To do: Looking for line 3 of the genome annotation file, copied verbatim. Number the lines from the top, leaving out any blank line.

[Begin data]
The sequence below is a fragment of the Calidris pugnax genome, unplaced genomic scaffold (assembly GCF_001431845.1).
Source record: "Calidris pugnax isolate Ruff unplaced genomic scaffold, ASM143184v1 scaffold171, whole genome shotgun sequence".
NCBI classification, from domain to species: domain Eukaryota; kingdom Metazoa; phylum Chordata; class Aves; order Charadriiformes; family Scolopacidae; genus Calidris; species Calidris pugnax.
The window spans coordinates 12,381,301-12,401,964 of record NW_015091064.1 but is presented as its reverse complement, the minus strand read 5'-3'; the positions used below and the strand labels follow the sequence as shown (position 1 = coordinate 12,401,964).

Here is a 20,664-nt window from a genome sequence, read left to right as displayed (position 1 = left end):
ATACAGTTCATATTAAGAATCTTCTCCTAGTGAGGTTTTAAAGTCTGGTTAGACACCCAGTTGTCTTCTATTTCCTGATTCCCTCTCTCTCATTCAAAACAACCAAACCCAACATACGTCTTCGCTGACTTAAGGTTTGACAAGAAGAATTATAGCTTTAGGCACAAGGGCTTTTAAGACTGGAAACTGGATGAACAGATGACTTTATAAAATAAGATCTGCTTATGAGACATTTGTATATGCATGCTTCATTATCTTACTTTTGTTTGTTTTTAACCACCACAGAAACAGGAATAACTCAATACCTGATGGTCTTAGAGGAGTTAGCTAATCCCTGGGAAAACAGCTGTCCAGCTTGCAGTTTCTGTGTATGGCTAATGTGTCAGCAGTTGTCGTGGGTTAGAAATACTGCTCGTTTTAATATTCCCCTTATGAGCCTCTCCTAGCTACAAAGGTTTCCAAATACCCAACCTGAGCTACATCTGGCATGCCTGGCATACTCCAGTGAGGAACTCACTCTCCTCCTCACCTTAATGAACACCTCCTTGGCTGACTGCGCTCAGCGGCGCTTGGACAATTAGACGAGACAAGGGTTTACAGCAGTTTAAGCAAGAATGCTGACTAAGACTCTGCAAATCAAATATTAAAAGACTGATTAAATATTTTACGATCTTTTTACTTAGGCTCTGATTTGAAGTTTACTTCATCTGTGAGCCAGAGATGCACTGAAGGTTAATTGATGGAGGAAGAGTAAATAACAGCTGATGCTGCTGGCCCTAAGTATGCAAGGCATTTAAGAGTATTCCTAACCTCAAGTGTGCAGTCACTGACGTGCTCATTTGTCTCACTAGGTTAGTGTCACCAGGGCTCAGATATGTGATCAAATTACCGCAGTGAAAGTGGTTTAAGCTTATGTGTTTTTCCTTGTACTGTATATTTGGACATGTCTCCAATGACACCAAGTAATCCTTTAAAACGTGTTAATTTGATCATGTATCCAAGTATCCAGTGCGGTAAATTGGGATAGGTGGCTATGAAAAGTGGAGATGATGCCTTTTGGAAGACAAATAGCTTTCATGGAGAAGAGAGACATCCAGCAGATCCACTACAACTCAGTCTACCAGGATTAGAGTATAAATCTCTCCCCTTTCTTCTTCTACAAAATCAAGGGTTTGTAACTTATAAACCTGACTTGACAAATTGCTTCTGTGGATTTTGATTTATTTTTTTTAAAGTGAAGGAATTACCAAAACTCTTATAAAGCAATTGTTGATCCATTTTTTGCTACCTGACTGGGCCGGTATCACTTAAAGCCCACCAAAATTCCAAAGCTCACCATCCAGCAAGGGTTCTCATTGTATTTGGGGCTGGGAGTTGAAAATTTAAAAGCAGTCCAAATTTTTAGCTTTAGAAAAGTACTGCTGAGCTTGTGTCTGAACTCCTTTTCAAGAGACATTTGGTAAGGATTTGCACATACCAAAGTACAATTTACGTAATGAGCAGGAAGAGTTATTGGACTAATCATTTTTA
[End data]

NCBI classification, from domain to species: domain Eukaryota; kingdom Metazoa; phylum Chordata; class Aves; order Charadriiformes; family Scolopacidae; genus Calidris; species Calidris pugnax.